SciSun: Rockin Robin   Leave a comment

“Cheep, cheep, cheepidy cheep”

“Cheep, cheep, cheepidy cheep”

Here we have your average American Robin (Turdus migratorius).  (Yes, that’s his real name. Don’t laugh, maybe the guy at the naming office was having a bad day). Appearing, it seems almost overnight, as soon as the weather starts to warm, robins are some of most familiar and welcome feathered-friends throughout North America. One robin can eat up to 14 feet of worms a day! That’s a lot of regular-sized worms, or one really large and scary mutant-worm.


But where do these birdy-buddies go in the winter? Maybe take a tropical vacation? Stay inside near a welcoming fire? Help Santa make and deliver presents? (They’re usually very good at pulling on ribbons and bows). While none of these sound like something a wild animal would do, in fact every year flocks of robins spend part of their year in the Southern U.S., Mexico and as far south as Central America. While they travel seeking food, and it’s not exactly a vacation, it is tropical and something we wouldn’t expect from the same grey and rust birds we see in our neighborhood lawns and parks through the Spring and Summer – and in some areas, well into Autumn.


And it’s because the Robin migrates – travels from one location to another along with changes in weather or temperature or food – that makes it vulnerable to human activity in the environment: Everything from new construction in what was once a meadow at the edge of a forest, to the application of pesticides and other chemicals that might make our lives easier, but can be deadly to robins, as well as other birds and wildlife. How would you like to go away for a few months, only to return to find your home gone, or poison has made the water and food toxic?


In fact, because of the Migratory Bird Treaty Act, all birds that migrate – as well as many native birds that don’t migrate, and might actually seem ‘common’ – are protected from trapping, forcibly transporting, removing, harming, or otherwise disturbing birds, eggs, and nests in their normal environments, for virtually all purposes, without a permit issued by the US Fish and Wildlife Service (USWFS). This means that anyone who harms a bird – even if that bird might be nesting in an inconvenient place, or decides to take a bath in your swimming pool – could be subject to a maximum $5000 fine and a six-month jail term. And if a loose house cat catches or kills a protected bird, that cat’s in big trouble with the USFWS – and it might mean trouble for the cat’s owner, too.


Aside from helping maintain healthy populations of birds (so they can continue to eat the billions and billions of insects they devour every year; and the pollination and seed-spreading duties they undertake; and the food they sometimes become for other wildlife), protection provided by the Migratory Act is also a way to keep species safe from extinction caused by human vanity: About a hundred years ago – the ‘Victorian Age’ – most any type of bird with colorful or decorative feathers were hunted for ornaments on woman’s’ hats and dresses; or because they were seen as ‘unwanted’ birds that kept other more desired birds away; or because there were so many of the birds, it wouldn’t hurt to shoot hundreds or thousands or millions. Until some, like the Snowy Egret (Egretta thula) and Red-headed Woodpecker (Melanerpes erythrocephalus) were hunted to the brink of extinction; while others – the Carolina Parakeet (Conuropsis carolinensis) and Passenger Pigeon (Ectopistes migratorius) one day were gone, before anyone realized how quickly entire populations can be extinguished.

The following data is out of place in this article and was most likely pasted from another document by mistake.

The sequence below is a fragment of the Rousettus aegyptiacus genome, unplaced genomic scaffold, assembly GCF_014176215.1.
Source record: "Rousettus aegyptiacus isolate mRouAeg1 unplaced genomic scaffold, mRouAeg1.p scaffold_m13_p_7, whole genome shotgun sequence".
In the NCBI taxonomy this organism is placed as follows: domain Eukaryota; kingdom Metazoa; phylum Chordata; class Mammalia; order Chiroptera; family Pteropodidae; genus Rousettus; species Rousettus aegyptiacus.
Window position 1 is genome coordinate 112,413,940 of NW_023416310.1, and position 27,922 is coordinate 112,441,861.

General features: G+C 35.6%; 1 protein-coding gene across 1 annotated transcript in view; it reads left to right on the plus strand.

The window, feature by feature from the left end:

“Yes, we know it's right above your front door.  Maybe just carry an umbrella for a few weeks.”

“Yes, we know it’s right above your front door. Maybe just carry an umbrella for a few weeks.”


Which brings us back to our summer-time friend, the Robin, which greets every day with a song and has never found a worm he didn’t like (although for worms, the feeling isn’t mutual). Without decisions like the Migratory Bird Act, as well as the efforts of educational organizations, bird-watching groups, and actions you and I can take every day to protect, preserve and enjoy birds and other wildlife, our environment wouldn’t be as rich, and our summers wouldn’t be as rockin’.


Michonne Says: I’ve never understood how the robin-birds eat those things they eat. Maybe once or twice, while I was enjoying a particularly tasty group of meadow flowers, I might have maybe eaten a beetle-bug or night-nat, but it was all a mistake and I’ll never tell anyone if I did or didn’t.

Posted June 22, 2014 by ECOVIA eco-adventure® in SciSun

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